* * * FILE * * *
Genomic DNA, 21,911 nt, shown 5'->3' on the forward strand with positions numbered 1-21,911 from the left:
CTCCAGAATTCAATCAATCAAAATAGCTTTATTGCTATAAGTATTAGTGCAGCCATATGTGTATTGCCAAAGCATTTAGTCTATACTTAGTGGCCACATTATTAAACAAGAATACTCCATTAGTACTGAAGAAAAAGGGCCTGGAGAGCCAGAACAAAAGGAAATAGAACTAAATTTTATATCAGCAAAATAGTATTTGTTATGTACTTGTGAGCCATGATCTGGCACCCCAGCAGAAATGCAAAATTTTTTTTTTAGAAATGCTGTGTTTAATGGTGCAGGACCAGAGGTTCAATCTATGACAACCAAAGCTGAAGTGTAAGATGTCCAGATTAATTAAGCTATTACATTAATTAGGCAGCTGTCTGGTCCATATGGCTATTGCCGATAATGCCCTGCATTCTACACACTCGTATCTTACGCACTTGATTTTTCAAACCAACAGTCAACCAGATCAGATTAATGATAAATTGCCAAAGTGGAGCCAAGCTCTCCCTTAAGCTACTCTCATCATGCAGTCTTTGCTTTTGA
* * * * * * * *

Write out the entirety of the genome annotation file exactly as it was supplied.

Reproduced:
Genomic DNA, 21,911 nt, shown 5'->3' on the forward strand with positions numbered 1-21,911 from the left:
CTCCAGAATTCAATCAATCAAAATAGCTTTATTGCTATAAGTATTAGTGCAGCCATATGTGTATTGCCAAAGCATTTAGTCTATACTTAGTGGCCACATTATTAAACAAGAATACTCCATTAGTACTGAAGAAAAAGGGCCTGGAGAGCCAGAACAAAAGGAAATAGAACTAAATTTTATATCAGCAAAATAGTATTTGTTATGTACTTGTGAGCCATGATCTGGCACCCCAGCAGAAATGCAAAATTTTTTTTTTAGAAATGCTGTGTTTAATGGTGCAGGACCAGAGGTTCAATCTATGACAACCAAAGCTGAAGTGTAAGATGTCCAGATTAATTAAGCTATTACATTAATTAGGCAGCTGTCTGGTCCATATGGCTATTGCCGATAATGCCCTGCATTCTACACACTCGTATCTTACGCACTTGATTTTTCAAACCAACAGTCAACCAGATCAGATTAATGATAAATTGCCAAAGTGGAGCCAAGCTCTCCCTTAAGCTACTCTCATCATGCAGTCTTTGCTTTTGA